Bullet proof your body

Bone mineralization depends on physical activity during our teens and early 20s. If we fail to achieve peak levels it can put us at risk of dying prematurely.

 

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Find out what you can do to improve your bone health.

Increased bone mineral density protects against fractures during trauma such as falling over. As we age we become more susceptible to falls and the rate of hip fractures dramatically increases.

You may be asking at this point ‘how is this relevant to me’?

There is a huge association between hip fractures and death as we get older. Studies show that between 14-58% of people who sustain a hip fracture up dying within the year.  Therefore, what we do in our early life can strengthen our bones, protect against fractures and even prevent us dying prematurely.

Through puberty the amount of bone in the skeleton known as bone mass increases. By your early 20s bones have reached their maximum strength and density known as ‘peak bone mass’.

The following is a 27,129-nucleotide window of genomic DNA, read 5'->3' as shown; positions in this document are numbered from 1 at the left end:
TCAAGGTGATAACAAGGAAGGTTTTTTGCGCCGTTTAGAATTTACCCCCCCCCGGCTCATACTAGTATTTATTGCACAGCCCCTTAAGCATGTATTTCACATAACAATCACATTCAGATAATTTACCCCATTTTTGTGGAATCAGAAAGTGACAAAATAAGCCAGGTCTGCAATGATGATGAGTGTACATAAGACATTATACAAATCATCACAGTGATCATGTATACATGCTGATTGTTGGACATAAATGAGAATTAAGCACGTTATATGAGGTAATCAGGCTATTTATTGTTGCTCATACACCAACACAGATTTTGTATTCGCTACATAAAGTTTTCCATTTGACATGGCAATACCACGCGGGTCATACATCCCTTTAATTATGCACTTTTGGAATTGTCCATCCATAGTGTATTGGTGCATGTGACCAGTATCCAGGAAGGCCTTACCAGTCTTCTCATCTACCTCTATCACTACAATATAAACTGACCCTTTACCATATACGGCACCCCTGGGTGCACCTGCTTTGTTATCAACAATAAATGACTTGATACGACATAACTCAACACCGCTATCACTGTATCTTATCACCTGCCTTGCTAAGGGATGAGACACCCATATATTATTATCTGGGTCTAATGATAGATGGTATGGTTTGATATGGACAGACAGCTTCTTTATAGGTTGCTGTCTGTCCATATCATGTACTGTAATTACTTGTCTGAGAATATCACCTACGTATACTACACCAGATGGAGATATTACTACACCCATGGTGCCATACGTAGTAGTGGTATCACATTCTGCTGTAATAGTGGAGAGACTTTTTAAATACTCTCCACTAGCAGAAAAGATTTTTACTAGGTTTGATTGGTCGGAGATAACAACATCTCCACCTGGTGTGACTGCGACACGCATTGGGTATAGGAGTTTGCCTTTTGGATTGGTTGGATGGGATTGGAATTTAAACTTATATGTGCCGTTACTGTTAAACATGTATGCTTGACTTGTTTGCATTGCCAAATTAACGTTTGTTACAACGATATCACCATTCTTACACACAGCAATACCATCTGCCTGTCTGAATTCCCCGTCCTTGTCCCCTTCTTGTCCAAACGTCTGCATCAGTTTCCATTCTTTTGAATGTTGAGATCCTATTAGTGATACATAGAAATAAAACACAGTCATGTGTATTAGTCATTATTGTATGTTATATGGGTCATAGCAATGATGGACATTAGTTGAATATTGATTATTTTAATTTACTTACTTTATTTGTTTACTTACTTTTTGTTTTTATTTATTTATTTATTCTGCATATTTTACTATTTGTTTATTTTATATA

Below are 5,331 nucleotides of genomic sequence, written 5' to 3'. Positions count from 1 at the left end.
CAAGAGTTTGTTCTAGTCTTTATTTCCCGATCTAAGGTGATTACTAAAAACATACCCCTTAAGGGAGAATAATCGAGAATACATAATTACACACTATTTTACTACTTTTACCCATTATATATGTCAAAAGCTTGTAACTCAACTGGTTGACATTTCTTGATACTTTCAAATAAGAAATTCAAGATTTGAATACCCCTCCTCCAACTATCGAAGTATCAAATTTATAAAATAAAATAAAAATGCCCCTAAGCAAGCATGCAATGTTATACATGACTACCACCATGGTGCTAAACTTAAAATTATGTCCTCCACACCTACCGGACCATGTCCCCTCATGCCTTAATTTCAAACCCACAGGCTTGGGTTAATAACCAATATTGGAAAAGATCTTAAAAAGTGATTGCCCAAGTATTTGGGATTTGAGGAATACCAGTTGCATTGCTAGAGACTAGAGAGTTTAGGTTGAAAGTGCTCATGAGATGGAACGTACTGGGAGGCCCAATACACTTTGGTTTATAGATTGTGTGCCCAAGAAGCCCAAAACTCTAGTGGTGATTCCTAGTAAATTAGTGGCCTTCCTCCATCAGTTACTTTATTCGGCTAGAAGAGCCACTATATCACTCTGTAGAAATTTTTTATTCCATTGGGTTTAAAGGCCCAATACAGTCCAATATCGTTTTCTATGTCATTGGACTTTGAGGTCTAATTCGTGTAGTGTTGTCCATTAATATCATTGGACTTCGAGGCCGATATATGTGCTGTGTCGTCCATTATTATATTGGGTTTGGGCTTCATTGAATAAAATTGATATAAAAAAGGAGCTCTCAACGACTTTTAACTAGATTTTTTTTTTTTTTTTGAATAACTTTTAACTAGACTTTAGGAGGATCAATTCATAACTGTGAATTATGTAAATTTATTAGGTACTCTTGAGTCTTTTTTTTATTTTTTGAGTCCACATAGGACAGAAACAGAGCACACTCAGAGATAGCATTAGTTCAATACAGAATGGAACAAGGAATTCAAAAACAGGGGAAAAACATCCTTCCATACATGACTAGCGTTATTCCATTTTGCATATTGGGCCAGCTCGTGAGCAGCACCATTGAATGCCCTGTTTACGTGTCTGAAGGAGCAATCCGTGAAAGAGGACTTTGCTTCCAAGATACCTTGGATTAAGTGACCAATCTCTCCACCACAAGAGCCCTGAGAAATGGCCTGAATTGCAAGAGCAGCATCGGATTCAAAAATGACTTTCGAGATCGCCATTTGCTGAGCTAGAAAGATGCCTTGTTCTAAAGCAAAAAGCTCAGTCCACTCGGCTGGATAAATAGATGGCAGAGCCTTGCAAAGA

1. So is it all down hill from there doctor?
  2. In short, no not at all!

Ensuring a good healthy diet rich in calcium and vitamin D can reduce the risk of developing osteoporosis in the future. The National Osteoporosis Foundation (NOF) does not advocate taking supplementary calcium if your diet meets your daily calcium requirements as this can actually be harmful (you can track your dietrary micronutrients using apps such as Myfitnesspal) . An adequate dietary level of vitamin D is often difficult to achieve and the NHS therefore recommends taking 10mcg of supplemental vitamin D.

Other important changes such as avoiding smoking and reducing alcohol consumption also reduces the risk of osteoporosis.

  1. What about exercise, I hear you say?
  2. Strength work is important for providing the musculoskeletal system with a stimulus to maintain bone strength. The NHS guidelines recommend ensuring that healthy people aged 19-64 years participate in at least 2 strength classes a week alongside 150 minutes of moderate exercise.

 

Published by Dr Chris George

NHS doctor working in General Practice.

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